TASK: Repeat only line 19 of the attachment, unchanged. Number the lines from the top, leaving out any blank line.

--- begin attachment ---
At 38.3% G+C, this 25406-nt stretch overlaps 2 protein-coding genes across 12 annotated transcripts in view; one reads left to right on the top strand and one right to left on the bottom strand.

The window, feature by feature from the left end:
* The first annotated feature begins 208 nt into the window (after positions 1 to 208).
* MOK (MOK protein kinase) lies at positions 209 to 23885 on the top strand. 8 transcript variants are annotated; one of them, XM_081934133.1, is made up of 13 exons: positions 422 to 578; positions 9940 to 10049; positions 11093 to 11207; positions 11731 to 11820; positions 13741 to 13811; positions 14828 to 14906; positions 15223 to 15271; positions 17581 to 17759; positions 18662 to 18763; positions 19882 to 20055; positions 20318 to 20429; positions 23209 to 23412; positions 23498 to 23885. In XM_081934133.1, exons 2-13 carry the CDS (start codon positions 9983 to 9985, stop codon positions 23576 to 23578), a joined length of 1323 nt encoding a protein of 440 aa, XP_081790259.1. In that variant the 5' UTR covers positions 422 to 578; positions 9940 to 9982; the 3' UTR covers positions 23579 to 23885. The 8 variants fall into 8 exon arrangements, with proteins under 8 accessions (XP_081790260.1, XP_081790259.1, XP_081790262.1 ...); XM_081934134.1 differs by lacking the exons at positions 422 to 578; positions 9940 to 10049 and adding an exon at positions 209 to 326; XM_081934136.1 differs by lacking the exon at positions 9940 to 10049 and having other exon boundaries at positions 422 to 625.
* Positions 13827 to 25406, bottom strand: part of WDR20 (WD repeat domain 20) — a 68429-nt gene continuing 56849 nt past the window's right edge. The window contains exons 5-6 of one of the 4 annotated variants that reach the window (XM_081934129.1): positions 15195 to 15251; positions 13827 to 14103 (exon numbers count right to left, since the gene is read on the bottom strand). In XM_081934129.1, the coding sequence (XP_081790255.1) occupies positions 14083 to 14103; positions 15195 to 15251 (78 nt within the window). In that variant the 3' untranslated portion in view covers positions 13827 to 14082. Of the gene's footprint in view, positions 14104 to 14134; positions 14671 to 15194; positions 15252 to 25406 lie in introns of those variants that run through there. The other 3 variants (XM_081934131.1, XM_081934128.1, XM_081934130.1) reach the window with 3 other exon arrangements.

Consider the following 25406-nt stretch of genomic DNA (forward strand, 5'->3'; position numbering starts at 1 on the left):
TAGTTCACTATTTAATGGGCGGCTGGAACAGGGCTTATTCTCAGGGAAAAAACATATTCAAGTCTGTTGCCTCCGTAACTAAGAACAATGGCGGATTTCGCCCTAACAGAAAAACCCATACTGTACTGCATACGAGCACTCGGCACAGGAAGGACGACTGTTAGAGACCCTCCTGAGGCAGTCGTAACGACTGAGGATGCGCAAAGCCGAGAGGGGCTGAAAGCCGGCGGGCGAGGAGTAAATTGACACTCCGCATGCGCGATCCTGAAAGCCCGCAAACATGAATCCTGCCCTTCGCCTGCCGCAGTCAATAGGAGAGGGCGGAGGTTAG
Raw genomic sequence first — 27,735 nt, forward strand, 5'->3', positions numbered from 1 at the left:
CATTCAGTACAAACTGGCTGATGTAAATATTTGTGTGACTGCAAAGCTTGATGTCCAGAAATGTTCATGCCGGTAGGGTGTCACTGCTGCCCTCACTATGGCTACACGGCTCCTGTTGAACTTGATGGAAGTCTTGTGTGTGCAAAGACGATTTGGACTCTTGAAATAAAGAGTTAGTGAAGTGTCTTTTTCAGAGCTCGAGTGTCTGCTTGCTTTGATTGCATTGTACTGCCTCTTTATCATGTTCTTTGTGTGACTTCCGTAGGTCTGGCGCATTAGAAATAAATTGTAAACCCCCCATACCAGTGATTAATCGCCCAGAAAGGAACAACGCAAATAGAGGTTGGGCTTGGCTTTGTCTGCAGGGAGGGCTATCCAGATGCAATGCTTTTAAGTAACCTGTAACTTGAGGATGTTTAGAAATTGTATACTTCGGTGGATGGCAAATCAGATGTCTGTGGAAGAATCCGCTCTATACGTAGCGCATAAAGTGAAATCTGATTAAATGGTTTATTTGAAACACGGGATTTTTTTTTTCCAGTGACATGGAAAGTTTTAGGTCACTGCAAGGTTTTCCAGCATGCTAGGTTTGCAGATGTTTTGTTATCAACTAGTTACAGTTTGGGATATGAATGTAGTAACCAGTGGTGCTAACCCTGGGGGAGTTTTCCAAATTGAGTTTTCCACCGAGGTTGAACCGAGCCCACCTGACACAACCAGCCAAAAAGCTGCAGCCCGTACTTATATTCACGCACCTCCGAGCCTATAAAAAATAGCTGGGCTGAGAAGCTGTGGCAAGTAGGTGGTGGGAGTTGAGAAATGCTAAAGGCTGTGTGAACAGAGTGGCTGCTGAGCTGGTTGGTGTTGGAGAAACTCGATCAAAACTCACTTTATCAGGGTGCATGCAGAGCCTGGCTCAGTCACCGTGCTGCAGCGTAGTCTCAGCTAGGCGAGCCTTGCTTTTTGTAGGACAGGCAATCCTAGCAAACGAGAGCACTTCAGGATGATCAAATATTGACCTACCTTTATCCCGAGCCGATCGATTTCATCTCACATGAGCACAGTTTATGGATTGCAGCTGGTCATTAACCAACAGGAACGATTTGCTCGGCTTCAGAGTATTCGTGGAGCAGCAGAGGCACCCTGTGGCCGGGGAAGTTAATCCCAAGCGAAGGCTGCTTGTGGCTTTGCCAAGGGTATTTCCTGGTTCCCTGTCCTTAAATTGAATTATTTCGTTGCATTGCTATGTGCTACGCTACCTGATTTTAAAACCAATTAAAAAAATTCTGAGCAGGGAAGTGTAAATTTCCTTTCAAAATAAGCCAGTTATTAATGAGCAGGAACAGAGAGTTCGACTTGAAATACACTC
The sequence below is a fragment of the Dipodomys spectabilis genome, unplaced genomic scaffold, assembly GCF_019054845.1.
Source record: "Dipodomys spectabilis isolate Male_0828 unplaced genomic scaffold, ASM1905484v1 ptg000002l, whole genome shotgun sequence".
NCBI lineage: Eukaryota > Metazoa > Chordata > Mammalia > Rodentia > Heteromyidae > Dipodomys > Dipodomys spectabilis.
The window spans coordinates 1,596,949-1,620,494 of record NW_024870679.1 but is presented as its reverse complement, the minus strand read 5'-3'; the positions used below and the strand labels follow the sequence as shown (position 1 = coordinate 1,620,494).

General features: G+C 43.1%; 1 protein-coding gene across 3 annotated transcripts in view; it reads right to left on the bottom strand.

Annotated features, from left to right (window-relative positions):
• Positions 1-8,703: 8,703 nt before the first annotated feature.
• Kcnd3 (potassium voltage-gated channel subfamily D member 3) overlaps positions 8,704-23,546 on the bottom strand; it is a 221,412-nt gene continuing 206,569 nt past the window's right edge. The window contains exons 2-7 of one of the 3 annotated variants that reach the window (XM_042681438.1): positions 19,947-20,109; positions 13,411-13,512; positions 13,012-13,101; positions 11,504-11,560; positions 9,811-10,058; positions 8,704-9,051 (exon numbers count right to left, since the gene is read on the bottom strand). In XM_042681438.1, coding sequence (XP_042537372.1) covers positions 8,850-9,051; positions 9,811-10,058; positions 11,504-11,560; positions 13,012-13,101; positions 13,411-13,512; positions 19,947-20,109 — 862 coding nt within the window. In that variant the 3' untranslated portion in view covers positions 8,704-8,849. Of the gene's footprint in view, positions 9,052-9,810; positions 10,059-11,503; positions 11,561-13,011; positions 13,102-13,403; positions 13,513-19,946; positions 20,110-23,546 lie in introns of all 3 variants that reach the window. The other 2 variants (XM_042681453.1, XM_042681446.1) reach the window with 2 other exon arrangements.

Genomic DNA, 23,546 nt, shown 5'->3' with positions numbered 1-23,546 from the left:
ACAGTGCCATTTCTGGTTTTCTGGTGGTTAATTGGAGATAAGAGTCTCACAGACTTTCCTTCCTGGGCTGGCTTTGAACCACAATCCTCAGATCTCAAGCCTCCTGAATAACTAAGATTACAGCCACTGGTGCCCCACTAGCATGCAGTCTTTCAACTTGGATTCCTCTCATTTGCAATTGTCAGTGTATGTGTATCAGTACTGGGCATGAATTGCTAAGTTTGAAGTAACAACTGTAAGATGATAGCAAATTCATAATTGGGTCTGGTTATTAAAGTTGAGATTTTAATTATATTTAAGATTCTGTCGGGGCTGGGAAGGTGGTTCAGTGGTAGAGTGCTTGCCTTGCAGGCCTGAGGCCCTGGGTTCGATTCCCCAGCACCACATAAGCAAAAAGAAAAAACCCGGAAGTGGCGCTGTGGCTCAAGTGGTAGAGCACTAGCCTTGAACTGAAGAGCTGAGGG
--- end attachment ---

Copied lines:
ACAGTGCCATTTCTGGTTTTCTGGTGGTTAATTGGAGATAAGAGTCTCACAGACTTTCCTTCCTGGGCTGGCTTTGAACCACAATCCTCAGATCTCAAGCCTCCTGAATAACTAAGATTACAGCCACTGGTGCCCCACTAGCATGCAGTCTTTCAACTTGGATTCCTCTCATTTGCAATTGTCAGTGTATGTGTATCAGTACTGGGCATGAATTGCTAAGTTTGAAGTAACAACTGTAAGATGATAGCAAATTCATAATTGGGTCTGGTTATTAAAGTTGAGATTTTAATTATATTTAAGATTCTGTCGGGGCTGGGAAGGTGGTTCAGTGGTAGAGTGCTTGCCTTGCAGGCCTGAGGCCCTGGGTTCGATTCCCCAGCACCACATAAGCAAAAAGAAAAAACCCGGAAGTGGCGCTGTGGCTCAAGTGGTAGAGCACTAGCCTTGAACTGAAGAGCTGAGGG